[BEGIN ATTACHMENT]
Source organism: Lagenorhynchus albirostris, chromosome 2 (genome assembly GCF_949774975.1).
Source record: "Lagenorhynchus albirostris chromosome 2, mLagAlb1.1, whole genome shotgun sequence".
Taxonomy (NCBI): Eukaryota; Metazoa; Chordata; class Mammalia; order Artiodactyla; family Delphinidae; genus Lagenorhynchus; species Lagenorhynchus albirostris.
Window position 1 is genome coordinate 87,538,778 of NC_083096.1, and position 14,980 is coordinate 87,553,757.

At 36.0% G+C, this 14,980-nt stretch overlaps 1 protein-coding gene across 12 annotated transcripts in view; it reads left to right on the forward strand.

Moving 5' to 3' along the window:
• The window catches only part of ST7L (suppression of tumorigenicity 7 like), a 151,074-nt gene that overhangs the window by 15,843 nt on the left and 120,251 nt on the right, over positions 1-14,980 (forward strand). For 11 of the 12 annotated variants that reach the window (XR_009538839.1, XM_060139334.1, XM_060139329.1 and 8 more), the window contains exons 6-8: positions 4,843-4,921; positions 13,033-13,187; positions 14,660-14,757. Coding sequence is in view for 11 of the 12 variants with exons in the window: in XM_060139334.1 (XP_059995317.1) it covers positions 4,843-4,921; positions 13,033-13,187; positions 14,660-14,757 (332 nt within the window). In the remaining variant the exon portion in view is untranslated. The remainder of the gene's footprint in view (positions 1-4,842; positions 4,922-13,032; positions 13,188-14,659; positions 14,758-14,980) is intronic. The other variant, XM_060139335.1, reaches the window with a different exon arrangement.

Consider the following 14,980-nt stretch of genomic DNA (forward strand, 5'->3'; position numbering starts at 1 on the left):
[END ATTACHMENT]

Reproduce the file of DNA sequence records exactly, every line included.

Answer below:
Source organism: Lagenorhynchus albirostris, chromosome 2 (genome assembly GCF_949774975.1).
Source record: "Lagenorhynchus albirostris chromosome 2, mLagAlb1.1, whole genome shotgun sequence".
Taxonomy (NCBI): Eukaryota; Metazoa; Chordata; class Mammalia; order Artiodactyla; family Delphinidae; genus Lagenorhynchus; species Lagenorhynchus albirostris.
Window position 1 is genome coordinate 87,538,778 of NC_083096.1, and position 14,980 is coordinate 87,553,757.

At 36.0% G+C, this 14,980-nt stretch overlaps 1 protein-coding gene across 12 annotated transcripts in view; it reads left to right on the forward strand.

Moving 5' to 3' along the window:
• The window catches only part of ST7L (suppression of tumorigenicity 7 like), a 151,074-nt gene that overhangs the window by 15,843 nt on the left and 120,251 nt on the right, over positions 1-14,980 (forward strand). For 11 of the 12 annotated variants that reach the window (XR_009538839.1, XM_060139334.1, XM_060139329.1 and 8 more), the window contains exons 6-8: positions 4,843-4,921; positions 13,033-13,187; positions 14,660-14,757. Coding sequence is in view for 11 of the 12 variants with exons in the window: in XM_060139334.1 (XP_059995317.1) it covers positions 4,843-4,921; positions 13,033-13,187; positions 14,660-14,757 (332 nt within the window). In the remaining variant the exon portion in view is untranslated. The remainder of the gene's footprint in view (positions 1-4,842; positions 4,922-13,032; positions 13,188-14,659; positions 14,758-14,980) is intronic. The other variant, XM_060139335.1, reaches the window with a different exon arrangement.

Consider the following 14,980-nt stretch of genomic DNA (forward strand, 5'->3'; position numbering starts at 1 on the left):